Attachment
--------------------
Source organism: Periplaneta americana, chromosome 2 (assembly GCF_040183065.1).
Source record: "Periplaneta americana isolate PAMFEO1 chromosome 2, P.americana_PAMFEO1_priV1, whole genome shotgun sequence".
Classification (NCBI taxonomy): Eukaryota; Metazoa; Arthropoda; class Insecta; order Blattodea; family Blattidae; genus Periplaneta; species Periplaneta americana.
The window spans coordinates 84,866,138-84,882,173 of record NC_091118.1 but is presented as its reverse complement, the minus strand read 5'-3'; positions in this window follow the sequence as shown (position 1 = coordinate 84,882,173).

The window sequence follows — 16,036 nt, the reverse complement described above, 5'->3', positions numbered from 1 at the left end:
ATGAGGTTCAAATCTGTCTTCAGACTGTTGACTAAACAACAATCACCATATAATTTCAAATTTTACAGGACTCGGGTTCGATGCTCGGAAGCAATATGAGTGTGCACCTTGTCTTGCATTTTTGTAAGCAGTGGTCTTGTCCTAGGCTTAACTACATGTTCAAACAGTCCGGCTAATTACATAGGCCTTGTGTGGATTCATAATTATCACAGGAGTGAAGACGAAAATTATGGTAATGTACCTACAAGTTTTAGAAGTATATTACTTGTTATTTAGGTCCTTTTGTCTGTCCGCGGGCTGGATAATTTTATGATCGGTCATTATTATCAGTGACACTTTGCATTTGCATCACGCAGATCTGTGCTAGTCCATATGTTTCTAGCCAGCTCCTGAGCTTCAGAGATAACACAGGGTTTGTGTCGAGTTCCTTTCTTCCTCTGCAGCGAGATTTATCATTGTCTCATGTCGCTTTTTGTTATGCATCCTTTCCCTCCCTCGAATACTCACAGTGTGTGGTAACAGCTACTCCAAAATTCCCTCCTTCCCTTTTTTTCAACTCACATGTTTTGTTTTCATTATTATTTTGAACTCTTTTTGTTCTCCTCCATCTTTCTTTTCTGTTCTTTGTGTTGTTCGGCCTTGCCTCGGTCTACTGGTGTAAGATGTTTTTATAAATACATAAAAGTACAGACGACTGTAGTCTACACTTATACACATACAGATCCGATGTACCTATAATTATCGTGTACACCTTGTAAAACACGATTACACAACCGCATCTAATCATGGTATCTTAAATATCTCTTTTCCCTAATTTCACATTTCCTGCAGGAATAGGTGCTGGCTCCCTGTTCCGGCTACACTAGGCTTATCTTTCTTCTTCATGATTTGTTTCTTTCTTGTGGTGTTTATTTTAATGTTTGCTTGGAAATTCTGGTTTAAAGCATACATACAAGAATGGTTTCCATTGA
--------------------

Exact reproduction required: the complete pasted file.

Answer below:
Source organism: Periplaneta americana, chromosome 2 (assembly GCF_040183065.1).
Source record: "Periplaneta americana isolate PAMFEO1 chromosome 2, P.americana_PAMFEO1_priV1, whole genome shotgun sequence".
Classification (NCBI taxonomy): Eukaryota; Metazoa; Arthropoda; class Insecta; order Blattodea; family Blattidae; genus Periplaneta; species Periplaneta americana.
The window spans coordinates 84,866,138-84,882,173 of record NC_091118.1 but is presented as its reverse complement, the minus strand read 5'-3'; positions in this window follow the sequence as shown (position 1 = coordinate 84,882,173).

The window sequence follows — 16,036 nt, the reverse complement described above, 5'->3', positions numbered from 1 at the left end:
ATGAGGTTCAAATCTGTCTTCAGACTGTTGACTAAACAACAATCACCATATAATTTCAAATTTTACAGGACTCGGGTTCGATGCTCGGAAGCAATATGAGTGTGCACCTTGTCTTGCATTTTTGTAAGCAGTGGTCTTGTCCTAGGCTTAACTACATGTTCAAACAGTCCGGCTAATTACATAGGCCTTGTGTGGATTCATAATTATCACAGGAGTGAAGACGAAAATTATGGTAATGTACCTACAAGTTTTAGAAGTATATTACTTGTTATTTAGGTCCTTTTGTCTGTCCGCGGGCTGGATAATTTTATGATCGGTCATTATTATCAGTGACACTTTGCATTTGCATCACGCAGATCTGTGCTAGTCCATATGTTTCTAGCCAGCTCCTGAGCTTCAGAGATAACACAGGGTTTGTGTCGAGTTCCTTTCTTCCTCTGCAGCGAGATTTATCATTGTCTCATGTCGCTTTTTGTTATGCATCCTTTCCCTCCCTCGAATACTCACAGTGTGTGGTAACAGCTACTCCAAAATTCCCTCCTTCCCTTTTTTTCAACTCACATGTTTTGTTTTCATTATTATTTTGAACTCTTTTTGTTCTCCTCCATCTTTCTTTTCTGTTCTTTGTGTTGTTCGGCCTTGCCTCGGTCTACTGGTGTAAGATGTTTTTATAAATACATAAAAGTACAGACGACTGTAGTCTACACTTATACACATACAGATCCGATGTACCTATAATTATCGTGTACACCTTGTAAAACACGATTACACAACCGCATCTAATCATGGTATCTTAAATATCTCTTTTCCCTAATTTCACATTTCCTGCAGGAATAGGTGCTGGCTCCCTGTTCCGGCTACACTAGGCTTATCTTTCTTCTTCATGATTTGTTTCTTTCTTGTGGTGTTTATTTTAATGTTTGCTTGGAAATTCTGGTTTAAAGCATACATACAAGAATGGTTTCCATTGA